artifacts aren't too intrusive and the results aren't too weird, it's
    worth doing.

    Cheers,
    Martin

    Pat Farrell wrote:
    > On 1 Apr 2004 15:24:26 -0800, (Martin Holmes) wrote:
    >
    >>I'm working with some audio files of a Canadian aboriginal language,
    >>and the number of living speakers is now pretty small. I have some
    >>recorded "conversations" in which my informant speaks both parts, in
    >>the absence of anyone else, and in order to use these for a teaching
    >>Website

    >
    >
    > I think changing the gender of the speaker in this example could be a
    > very bad thing. First, any software will have artifacts. How do you
    > know that the langauge is properly presented when it has artifacts?
    >
    > Second, do you know the linguistic background of the langage?
    > Do men and women use the same words to express the same ideas?
    > If not, changing gender of the speaker would be terrible and a gross
    > disservice to subsequent scholars.
    >
    > Third, do you know if this language has tonal meaning?
    > While English does not, some languages have different
    > meanings for the same sound, depending on tone. Change
    > the pitch, or how the pitch varies as the word is spoken and
    > you change the meaning completely. Vietnamiese is one language
    > that I'd heard has serious differences due to tone. I think Thai
    > does as well.
    >
    > Seems to me that if you want two speakers, you should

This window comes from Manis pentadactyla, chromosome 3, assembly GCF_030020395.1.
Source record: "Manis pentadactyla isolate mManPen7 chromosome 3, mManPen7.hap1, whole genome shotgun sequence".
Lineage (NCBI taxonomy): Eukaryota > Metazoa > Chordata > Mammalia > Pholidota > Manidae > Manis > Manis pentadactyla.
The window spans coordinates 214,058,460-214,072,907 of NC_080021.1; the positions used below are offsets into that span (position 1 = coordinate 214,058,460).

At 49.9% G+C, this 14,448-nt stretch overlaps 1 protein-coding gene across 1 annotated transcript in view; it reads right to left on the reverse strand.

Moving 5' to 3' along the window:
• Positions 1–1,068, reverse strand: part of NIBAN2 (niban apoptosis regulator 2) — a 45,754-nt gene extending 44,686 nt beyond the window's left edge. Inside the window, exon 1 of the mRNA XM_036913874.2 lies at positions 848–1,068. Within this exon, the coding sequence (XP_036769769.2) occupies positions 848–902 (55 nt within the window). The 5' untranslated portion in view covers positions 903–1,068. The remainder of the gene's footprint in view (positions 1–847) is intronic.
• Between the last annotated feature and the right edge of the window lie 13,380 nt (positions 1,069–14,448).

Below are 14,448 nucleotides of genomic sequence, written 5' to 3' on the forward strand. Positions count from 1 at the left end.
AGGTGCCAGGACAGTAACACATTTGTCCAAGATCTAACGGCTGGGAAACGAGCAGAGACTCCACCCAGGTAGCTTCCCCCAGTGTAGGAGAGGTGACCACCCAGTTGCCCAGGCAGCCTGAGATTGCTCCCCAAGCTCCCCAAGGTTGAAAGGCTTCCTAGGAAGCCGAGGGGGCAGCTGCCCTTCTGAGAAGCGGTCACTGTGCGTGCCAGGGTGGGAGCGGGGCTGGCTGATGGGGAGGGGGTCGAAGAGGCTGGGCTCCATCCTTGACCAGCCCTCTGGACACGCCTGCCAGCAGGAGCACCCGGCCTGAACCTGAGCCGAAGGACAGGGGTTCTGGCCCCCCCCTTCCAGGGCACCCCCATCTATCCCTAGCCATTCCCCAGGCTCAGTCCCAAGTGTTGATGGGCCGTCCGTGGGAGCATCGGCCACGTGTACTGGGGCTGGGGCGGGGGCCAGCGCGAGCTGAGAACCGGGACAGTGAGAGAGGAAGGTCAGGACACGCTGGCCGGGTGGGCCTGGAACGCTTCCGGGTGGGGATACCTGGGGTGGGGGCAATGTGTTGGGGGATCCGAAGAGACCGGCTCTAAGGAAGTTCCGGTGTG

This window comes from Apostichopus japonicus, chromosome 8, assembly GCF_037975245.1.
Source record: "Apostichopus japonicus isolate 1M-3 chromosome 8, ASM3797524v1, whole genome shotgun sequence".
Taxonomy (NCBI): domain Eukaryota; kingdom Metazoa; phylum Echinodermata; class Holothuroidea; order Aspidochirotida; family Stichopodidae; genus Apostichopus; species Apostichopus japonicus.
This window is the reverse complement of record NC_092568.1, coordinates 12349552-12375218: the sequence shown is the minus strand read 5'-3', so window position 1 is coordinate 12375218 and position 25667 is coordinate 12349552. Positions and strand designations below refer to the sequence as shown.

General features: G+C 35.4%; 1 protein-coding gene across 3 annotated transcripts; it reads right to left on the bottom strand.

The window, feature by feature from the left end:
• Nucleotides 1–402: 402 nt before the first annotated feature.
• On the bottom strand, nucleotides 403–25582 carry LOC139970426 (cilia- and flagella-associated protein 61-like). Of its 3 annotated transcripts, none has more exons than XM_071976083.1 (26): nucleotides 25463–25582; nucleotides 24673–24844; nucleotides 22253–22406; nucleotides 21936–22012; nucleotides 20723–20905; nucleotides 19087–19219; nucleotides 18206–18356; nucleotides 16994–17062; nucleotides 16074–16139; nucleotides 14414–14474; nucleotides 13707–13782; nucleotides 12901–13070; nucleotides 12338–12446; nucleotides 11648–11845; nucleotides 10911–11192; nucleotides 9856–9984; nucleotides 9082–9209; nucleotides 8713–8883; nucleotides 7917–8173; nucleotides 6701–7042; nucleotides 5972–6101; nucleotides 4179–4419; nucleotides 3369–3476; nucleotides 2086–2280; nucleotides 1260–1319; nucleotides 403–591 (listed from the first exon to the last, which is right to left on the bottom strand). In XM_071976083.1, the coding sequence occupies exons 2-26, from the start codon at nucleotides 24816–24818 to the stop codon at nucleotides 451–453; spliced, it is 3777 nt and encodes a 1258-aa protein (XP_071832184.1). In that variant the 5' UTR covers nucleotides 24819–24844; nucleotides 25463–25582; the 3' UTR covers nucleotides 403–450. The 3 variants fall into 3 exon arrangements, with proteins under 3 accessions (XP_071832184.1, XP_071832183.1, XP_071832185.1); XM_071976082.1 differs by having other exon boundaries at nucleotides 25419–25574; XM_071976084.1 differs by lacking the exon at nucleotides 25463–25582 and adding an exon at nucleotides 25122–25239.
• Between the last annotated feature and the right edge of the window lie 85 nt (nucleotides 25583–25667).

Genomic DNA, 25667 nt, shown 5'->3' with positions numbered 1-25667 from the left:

> record to speakers. Record it accurately as possible,
    > including tone, volume, diction, etc.
    >
    > let the scholars decide how to decode it.
    >
    >
    > Pat http://www.pfarrell.com/prc/
     
    Martin Holmes, Apr 5, 2004
    #9
  10. Martin Holmes

    Marten Richens

    Joined:
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    24
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    Location:
    Exeter
    Hi Martin

    One thing that is easy to overlook is the resonance. The male voice resonates at lower frequencies than the female voice which is why a pitch shift on it's own never sounds truly convincing.

    There are also more subtle differences in the way men and women speak; men have a harder edge to the voice for example. There is a course for the transgendered called Finding your female voice, which could be worth hunting down as this can really help to give insights into the differences and nuances between the gender tones.
     
    Marten Richens, Nov 5, 2016
    #10